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Time of the Essence Clarified

The Seller sold certain lots of industrial land to the Buyer. Their Agreement of Purchase and Sale obliged the Buyer to build an industrial building on the property within 30 months of closing, failing which the Seller had an Option to Purchase the land back at essentially the same price at which it was sold. The Agreement did not specify any time period within which the Seller could exercise that Option.

When the Buyer did not build on the property within 30 months as agreed, it obtained a one-year extension, which also lapsed without construction starting.

About three months after that extended deadline, the Seller notified the Buyer it wished to exercise the Option. The Buyer then asked for another year extension, which the Seller refused. After some negotiations around a mortgage that had been placed on the property without the Seller’s consent, at the 6-month point the Seller gave a second notice, and started an application for specific performance. The Buyer countered by stating that the Seller’s failure to tender prevented it from asking the court for this remedy.

An earlier judge concluded that: (1) the timing of the Seller’s notices, being either three or six months later than the first opportunity to exercise the Option, were outside the notice period provided for in the Agreement; and (2) they did not comply with the Agreement’s “time is of the essence” clause.

The Appeal Court disagreed with these findings. In fact, it concluded that the Seller had given notice within a reasonable time.

The judge had misunderstood the effect of a “time is of the essence” clause; it simply means that a specified time limit in an agreement is essential, and that a breach of it will automatically allow the innocent party to terminate the contract. The clause does not itself impose a time limit, but rather dictates the consequences that flow from failing to comply with a time limit that is stipulated in an agreement.

Here, there was no specified time-limit that applied to the Option, so the “time is of the essence clause” was not even engaged, much less breached as the judge had incorrectly found.

But even without a time-limit stipulated, it was implicit that the Seller had to exercise the Option within a reasonable period, which assessment depended on the particular circumstances. In this case, the Buyer did not appear interested in timely compliance, since it did not even start building within 30 months as required, and asked for two extensions spanning a year each. At no time did the Buyer complain that the Option had expired. Even at the six-month point, the Seller’s notice had still been given within a reasonable time.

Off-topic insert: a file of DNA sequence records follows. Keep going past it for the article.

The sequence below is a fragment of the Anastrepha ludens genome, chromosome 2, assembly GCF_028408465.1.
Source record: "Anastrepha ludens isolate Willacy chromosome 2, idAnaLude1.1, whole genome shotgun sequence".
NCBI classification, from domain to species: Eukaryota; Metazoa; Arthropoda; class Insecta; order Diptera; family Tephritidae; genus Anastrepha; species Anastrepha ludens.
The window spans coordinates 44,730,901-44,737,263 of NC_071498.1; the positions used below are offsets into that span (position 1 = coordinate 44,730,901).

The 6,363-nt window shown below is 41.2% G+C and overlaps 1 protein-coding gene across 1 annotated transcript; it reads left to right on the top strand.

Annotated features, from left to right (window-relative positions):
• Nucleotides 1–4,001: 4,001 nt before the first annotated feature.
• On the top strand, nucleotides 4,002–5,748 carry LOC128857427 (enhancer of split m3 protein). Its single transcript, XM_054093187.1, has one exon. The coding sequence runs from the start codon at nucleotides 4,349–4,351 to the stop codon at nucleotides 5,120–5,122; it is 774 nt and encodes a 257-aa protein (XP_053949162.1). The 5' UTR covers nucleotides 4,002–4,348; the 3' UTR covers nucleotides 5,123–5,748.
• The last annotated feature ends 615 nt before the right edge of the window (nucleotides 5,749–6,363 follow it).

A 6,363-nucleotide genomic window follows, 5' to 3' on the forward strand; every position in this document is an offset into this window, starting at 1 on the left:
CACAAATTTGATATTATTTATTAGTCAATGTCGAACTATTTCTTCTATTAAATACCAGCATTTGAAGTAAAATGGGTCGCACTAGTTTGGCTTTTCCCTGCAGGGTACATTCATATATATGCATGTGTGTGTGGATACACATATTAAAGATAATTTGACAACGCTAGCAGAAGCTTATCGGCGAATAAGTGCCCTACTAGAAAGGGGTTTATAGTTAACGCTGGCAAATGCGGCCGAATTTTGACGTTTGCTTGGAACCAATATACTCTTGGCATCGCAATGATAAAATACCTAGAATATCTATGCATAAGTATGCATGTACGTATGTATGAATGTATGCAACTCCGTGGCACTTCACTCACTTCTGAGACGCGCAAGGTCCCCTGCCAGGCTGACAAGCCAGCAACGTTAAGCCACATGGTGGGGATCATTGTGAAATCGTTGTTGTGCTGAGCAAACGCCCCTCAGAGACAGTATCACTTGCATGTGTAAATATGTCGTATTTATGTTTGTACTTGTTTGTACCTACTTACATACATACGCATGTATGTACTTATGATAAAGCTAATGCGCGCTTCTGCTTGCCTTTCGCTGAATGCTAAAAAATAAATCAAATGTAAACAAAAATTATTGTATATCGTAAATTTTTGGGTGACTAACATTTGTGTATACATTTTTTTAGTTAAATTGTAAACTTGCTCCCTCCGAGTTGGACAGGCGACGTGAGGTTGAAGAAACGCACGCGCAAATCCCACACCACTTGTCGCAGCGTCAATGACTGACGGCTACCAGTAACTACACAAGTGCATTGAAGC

As for the Seller’s claim for specific performance, it was not defeated by his failure to tender. A party is only entitled to specific performance if he or she is ready, willing and able to close. Tendering is usually the best way to do this, but it is not a prerequisite in all circumstances – especially if it is clear from words or conduct that the other party has repudiated the agreement.

In this case, the Seller was relieved of the obligation to tender when the Buyer clearly communicated a decision not to proceed with the transaction. However, while the Seller was not required to tender in these circumstances, it was still required to show he was ready, willing, and able to close before it could request specific performance. This readiness was demonstrated by the Seller’s affidavit evidence which showed it had purchased a $500,000 mortgage that the Buyer had improperly put on the property without the Seller’s consent. The prior judge was thus wrong to conclude there was “no evidence” of the Seller’s readiness and willingness to close.

As for the propriety of a specific performance remedy, the law confirms that it should only be granted if damages are inadequate, and there is evidence that the property is “unique” or that its substitute would not be readily available. Here, there was no substitute property in another location that would meet the goals of the subdivision plan already in place. It is exactly because of that intended plan that the Seller entered into the Option agreement. The Appeal Court therefore ordered that the Seller could exercise the Option, and granted the claim for specific performance. See: Di Millo v. 2099232 Ontario Inc., 2018 ONCA 1051.